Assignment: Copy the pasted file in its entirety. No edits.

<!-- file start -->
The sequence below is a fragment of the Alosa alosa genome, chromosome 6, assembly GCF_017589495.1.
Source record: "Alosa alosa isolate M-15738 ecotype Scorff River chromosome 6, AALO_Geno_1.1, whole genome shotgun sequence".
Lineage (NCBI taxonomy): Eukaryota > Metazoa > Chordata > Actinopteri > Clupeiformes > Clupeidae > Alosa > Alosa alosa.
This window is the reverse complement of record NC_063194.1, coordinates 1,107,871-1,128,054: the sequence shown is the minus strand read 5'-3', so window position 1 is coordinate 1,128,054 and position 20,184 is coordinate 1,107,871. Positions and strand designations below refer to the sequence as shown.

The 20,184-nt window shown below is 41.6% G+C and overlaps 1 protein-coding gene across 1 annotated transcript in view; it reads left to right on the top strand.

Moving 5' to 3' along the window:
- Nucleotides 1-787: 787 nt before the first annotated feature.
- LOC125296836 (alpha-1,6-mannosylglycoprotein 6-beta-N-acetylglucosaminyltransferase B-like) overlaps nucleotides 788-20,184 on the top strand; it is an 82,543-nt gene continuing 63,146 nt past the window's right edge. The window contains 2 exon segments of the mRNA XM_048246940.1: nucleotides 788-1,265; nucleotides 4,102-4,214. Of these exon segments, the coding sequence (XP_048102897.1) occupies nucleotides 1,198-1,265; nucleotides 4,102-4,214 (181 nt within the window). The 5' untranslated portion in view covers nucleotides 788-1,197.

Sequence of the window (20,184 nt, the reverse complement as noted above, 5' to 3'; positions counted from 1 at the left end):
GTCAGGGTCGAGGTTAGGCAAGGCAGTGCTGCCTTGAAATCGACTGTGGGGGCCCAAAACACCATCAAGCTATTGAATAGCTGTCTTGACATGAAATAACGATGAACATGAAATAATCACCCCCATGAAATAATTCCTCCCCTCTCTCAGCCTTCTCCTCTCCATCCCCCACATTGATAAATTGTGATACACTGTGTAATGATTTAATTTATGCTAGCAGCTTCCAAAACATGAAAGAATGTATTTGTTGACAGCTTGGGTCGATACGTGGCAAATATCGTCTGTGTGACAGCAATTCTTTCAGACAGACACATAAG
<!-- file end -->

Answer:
The sequence below is a fragment of the Alosa alosa genome, chromosome 6, assembly GCF_017589495.1.
Source record: "Alosa alosa isolate M-15738 ecotype Scorff River chromosome 6, AALO_Geno_1.1, whole genome shotgun sequence".
Lineage (NCBI taxonomy): Eukaryota > Metazoa > Chordata > Actinopteri > Clupeiformes > Clupeidae > Alosa > Alosa alosa.
This window is the reverse complement of record NC_063194.1, coordinates 1,107,871-1,128,054: the sequence shown is the minus strand read 5'-3', so window position 1 is coordinate 1,128,054 and position 20,184 is coordinate 1,107,871. Positions and strand designations below refer to the sequence as shown.

The 20,184-nt window shown below is 41.6% G+C and overlaps 1 protein-coding gene across 1 annotated transcript in view; it reads left to right on the top strand.

Moving 5' to 3' along the window:
- Nucleotides 1-787: 787 nt before the first annotated feature.
- LOC125296836 (alpha-1,6-mannosylglycoprotein 6-beta-N-acetylglucosaminyltransferase B-like) overlaps nucleotides 788-20,184 on the top strand; it is an 82,543-nt gene continuing 63,146 nt past the window's right edge. The window contains 2 exon segments of the mRNA XM_048246940.1: nucleotides 788-1,265; nucleotides 4,102-4,214. Of these exon segments, the coding sequence (XP_048102897.1) occupies nucleotides 1,198-1,265; nucleotides 4,102-4,214 (181 nt within the window). The 5' untranslated portion in view covers nucleotides 788-1,197.

Sequence of the window (20,184 nt, the reverse complement as noted above, 5' to 3'; positions counted from 1 at the left end):
GTCAGGGTCGAGGTTAGGCAAGGCAGTGCTGCCTTGAAATCGACTGTGGGGGCCCAAAACACCATCAAGCTATTGAATAGCTGTCTTGACATGAAATAACGATGAACATGAAATAATCACCCCCATGAAATAATTCCTCCCCTCTCTCAGCCTTCTCCTCTCCATCCCCCACATTGATAAATTGTGATACACTGTGTAATGATTTAATTTATGCTAGCAGCTTCCAAAACATGAAAGAATGTATTTGTTGACAGCTTGGGTCGATACGTGGCAAATATCGTCTGTGTGACAGCAATTCTTTCAGACAGACACATAAG